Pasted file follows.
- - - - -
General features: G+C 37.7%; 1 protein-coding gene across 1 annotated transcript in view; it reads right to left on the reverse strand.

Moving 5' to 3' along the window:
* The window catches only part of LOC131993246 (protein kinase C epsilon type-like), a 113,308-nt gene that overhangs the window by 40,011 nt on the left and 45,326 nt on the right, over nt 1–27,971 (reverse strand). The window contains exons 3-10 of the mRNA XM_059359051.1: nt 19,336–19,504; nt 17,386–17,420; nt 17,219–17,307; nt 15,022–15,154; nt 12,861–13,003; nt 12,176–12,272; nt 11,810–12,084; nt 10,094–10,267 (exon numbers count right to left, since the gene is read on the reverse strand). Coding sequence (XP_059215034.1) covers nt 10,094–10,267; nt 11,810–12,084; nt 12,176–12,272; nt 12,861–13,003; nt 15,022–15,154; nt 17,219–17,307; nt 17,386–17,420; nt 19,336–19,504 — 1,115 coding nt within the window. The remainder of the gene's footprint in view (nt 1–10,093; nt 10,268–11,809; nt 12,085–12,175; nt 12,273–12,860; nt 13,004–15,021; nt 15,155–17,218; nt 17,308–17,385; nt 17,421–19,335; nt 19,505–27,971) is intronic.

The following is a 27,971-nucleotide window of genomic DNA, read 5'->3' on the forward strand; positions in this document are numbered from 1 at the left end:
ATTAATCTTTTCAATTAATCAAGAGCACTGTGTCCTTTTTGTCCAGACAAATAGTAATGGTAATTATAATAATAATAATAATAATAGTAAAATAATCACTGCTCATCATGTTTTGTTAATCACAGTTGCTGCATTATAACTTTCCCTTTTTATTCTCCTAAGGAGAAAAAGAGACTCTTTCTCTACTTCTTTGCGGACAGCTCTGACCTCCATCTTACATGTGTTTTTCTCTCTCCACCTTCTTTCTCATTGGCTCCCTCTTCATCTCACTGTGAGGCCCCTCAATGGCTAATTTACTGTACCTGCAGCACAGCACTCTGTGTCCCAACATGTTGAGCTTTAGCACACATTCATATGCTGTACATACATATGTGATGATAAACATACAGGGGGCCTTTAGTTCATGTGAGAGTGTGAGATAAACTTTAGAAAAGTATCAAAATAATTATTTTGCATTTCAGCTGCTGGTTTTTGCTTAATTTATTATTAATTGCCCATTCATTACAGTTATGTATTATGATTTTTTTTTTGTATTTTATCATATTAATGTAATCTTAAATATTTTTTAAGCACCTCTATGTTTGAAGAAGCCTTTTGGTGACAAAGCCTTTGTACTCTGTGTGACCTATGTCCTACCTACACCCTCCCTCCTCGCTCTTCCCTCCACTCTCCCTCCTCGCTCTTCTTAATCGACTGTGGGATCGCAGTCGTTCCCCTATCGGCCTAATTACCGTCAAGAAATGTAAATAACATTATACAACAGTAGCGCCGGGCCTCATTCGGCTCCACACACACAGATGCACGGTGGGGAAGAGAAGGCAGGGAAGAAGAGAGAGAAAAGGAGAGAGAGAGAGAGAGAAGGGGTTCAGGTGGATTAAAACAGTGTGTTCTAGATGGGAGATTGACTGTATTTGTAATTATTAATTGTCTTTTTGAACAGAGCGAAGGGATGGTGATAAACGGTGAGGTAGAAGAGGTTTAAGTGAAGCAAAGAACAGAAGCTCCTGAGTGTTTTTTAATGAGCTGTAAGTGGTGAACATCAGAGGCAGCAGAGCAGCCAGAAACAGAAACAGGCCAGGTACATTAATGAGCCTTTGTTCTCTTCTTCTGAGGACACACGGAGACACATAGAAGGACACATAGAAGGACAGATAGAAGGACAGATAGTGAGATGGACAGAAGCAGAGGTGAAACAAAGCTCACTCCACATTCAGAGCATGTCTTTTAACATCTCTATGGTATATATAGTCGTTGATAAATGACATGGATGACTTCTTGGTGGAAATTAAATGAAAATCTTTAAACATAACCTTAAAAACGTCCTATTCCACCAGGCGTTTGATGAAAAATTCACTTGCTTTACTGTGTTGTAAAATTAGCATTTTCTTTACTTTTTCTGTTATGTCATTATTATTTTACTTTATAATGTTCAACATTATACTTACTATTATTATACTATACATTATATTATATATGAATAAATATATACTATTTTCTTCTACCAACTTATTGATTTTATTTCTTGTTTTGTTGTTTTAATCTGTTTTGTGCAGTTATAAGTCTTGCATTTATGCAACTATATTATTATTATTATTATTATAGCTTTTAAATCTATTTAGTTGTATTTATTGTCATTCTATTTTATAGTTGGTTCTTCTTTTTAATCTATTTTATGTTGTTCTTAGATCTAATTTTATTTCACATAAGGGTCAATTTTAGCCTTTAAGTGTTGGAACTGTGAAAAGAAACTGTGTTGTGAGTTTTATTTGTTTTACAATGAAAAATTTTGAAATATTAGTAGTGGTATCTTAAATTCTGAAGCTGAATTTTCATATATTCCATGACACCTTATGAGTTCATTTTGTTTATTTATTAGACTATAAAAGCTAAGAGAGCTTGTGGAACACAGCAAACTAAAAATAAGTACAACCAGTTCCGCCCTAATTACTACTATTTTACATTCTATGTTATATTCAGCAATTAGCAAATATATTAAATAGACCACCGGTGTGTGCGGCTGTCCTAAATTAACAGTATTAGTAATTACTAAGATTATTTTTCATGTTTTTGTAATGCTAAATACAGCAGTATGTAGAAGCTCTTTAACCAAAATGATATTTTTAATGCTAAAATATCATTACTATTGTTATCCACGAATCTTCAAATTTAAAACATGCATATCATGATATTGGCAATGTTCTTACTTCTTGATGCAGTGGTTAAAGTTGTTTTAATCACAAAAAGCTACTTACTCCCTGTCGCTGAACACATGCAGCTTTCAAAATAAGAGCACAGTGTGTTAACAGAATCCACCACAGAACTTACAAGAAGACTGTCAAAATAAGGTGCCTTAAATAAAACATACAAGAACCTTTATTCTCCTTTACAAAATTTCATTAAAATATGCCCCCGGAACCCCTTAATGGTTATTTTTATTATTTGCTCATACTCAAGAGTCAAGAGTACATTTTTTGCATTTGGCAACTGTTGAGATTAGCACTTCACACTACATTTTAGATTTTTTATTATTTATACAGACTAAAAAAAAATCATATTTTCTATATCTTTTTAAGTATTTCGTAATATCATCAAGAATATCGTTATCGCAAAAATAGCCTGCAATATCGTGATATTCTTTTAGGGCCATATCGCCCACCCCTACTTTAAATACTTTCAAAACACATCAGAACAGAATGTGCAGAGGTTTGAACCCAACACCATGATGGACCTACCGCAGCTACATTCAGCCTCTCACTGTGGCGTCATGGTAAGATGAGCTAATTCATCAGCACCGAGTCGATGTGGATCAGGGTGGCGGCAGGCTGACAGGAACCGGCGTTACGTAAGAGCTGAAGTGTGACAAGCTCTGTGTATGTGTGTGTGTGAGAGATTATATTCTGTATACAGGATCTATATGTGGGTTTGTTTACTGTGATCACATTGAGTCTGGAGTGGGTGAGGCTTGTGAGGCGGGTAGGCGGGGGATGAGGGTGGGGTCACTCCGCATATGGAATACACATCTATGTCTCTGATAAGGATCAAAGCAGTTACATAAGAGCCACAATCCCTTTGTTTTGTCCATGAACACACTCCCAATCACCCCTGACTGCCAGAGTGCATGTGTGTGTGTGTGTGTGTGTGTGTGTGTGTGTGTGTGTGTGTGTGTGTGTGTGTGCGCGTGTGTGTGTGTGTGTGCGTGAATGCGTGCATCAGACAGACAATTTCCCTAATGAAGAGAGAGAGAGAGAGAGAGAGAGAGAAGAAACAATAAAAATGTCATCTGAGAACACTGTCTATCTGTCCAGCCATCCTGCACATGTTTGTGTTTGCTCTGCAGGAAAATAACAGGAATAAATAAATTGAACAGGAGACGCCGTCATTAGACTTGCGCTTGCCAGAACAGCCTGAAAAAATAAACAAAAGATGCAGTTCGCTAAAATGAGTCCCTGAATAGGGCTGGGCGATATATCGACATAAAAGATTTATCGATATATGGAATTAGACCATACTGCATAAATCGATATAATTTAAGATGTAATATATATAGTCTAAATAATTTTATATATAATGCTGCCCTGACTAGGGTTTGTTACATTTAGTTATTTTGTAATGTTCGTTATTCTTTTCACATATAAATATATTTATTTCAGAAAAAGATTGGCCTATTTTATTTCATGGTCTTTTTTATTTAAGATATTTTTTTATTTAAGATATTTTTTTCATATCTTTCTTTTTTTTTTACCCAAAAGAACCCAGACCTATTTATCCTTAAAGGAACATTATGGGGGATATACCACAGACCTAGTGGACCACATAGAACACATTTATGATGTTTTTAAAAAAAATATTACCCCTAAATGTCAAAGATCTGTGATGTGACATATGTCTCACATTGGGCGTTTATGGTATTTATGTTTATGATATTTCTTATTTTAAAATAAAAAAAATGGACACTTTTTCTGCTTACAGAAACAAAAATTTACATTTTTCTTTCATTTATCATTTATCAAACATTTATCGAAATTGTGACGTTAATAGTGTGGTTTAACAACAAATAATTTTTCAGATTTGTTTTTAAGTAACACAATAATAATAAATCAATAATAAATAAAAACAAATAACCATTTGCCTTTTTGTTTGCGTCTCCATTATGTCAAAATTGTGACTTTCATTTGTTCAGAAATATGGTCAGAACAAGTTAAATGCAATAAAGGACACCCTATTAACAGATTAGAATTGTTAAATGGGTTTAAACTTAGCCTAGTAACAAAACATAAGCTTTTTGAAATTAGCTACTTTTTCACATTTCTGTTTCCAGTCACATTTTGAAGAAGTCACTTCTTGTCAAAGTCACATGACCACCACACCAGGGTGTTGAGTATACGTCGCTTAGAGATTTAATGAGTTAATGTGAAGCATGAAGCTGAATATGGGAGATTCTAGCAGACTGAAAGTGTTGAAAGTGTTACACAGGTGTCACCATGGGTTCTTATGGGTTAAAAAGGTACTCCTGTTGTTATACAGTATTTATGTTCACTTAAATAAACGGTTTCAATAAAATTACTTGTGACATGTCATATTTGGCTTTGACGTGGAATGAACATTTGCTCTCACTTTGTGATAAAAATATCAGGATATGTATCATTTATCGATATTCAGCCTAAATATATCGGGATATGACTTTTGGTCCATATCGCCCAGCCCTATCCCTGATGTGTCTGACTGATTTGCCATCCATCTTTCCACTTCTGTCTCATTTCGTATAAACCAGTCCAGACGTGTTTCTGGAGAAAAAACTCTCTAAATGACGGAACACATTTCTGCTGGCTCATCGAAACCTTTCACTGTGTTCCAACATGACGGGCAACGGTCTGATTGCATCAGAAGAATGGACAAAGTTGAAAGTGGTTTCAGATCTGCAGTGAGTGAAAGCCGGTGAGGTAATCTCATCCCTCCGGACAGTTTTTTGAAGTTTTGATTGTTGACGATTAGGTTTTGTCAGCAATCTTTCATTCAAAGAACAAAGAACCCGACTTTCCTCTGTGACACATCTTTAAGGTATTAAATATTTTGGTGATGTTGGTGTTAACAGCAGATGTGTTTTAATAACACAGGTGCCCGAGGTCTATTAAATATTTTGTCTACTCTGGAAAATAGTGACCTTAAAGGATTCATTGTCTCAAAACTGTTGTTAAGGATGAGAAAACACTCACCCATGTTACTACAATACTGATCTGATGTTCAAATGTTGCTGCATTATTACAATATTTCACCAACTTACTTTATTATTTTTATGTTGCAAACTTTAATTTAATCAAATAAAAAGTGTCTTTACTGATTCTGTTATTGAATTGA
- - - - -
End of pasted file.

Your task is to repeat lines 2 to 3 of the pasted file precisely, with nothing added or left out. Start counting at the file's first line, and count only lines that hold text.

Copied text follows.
Moving 5' to 3' along the window:
* The window catches only part of LOC131993246 (protein kinase C epsilon type-like), a 113,308-nt gene that overhangs the window by 40,011 nt on the left and 45,326 nt on the right, over nt 1–27,971 (reverse strand). The window contains exons 3-10 of the mRNA XM_059359051.1: nt 19,336–19,504; nt 17,386–17,420; nt 17,219–17,307; nt 15,022–15,154; nt 12,861–13,003; nt 12,176–12,272; nt 11,810–12,084; nt 10,094–10,267 (exon numbers count right to left, since the gene is read on the reverse strand). Coding sequence (XP_059215034.1) covers nt 10,094–10,267; nt 11,810–12,084; nt 12,176–12,272; nt 12,861–13,003; nt 15,022–15,154; nt 17,219–17,307; nt 17,386–17,420; nt 19,336–19,504 — 1,115 coding nt within the window. The remainder of the gene's footprint in view (nt 1–10,093; nt 10,268–11,809; nt 12,085–12,175; nt 12,273–12,860; nt 13,004–15,021; nt 15,155–17,218; nt 17,308–17,385; nt 17,421–19,335; nt 19,505–27,971) is intronic.